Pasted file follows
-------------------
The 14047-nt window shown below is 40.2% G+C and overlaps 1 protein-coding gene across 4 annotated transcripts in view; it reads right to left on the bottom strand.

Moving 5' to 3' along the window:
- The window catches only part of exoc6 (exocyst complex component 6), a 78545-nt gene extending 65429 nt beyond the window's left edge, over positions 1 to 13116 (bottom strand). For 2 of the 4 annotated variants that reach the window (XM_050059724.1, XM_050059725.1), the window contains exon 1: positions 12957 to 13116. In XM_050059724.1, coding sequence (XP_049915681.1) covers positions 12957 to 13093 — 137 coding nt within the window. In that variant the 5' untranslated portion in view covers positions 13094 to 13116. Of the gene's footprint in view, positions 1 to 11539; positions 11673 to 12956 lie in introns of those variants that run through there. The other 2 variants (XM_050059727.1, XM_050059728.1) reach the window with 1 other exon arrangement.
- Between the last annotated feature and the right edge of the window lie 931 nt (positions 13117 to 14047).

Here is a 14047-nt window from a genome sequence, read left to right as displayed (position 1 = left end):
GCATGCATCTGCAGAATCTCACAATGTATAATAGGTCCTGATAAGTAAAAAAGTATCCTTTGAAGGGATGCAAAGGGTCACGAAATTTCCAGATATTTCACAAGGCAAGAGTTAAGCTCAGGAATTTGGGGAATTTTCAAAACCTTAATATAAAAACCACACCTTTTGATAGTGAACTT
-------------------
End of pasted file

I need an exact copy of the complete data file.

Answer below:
The 14047-nt window shown below is 40.2% G+C and overlaps 1 protein-coding gene across 4 annotated transcripts in view; it reads right to left on the bottom strand.

Moving 5' to 3' along the window:
- The window catches only part of exoc6 (exocyst complex component 6), a 78545-nt gene extending 65429 nt beyond the window's left edge, over positions 1 to 13116 (bottom strand). For 2 of the 4 annotated variants that reach the window (XM_050059724.1, XM_050059725.1), the window contains exon 1: positions 12957 to 13116. In XM_050059724.1, coding sequence (XP_049915681.1) covers positions 12957 to 13093 — 137 coding nt within the window. In that variant the 5' untranslated portion in view covers positions 13094 to 13116. Of the gene's footprint in view, positions 1 to 11539; positions 11673 to 12956 lie in introns of those variants that run through there. The other 2 variants (XM_050059727.1, XM_050059728.1) reach the window with 1 other exon arrangement.
- Between the last annotated feature and the right edge of the window lie 931 nt (positions 13117 to 14047).

Here is a 14047-nt window from a genome sequence, read left to right as displayed (position 1 = left end):
GCATGCATCTGCAGAATCTCACAATGTATAATAGGTCCTGATAAGTAAAAAAGTATCCTTTGAAGGGATGCAAAGGGTCACGAAATTTCCAGATATTTCACAAGGCAAGAGTTAAGCTCAGGAATTTGGGGAATTTTCAAAACCTTAATATAAAAACCACACCTTTTGATAGTGAACTT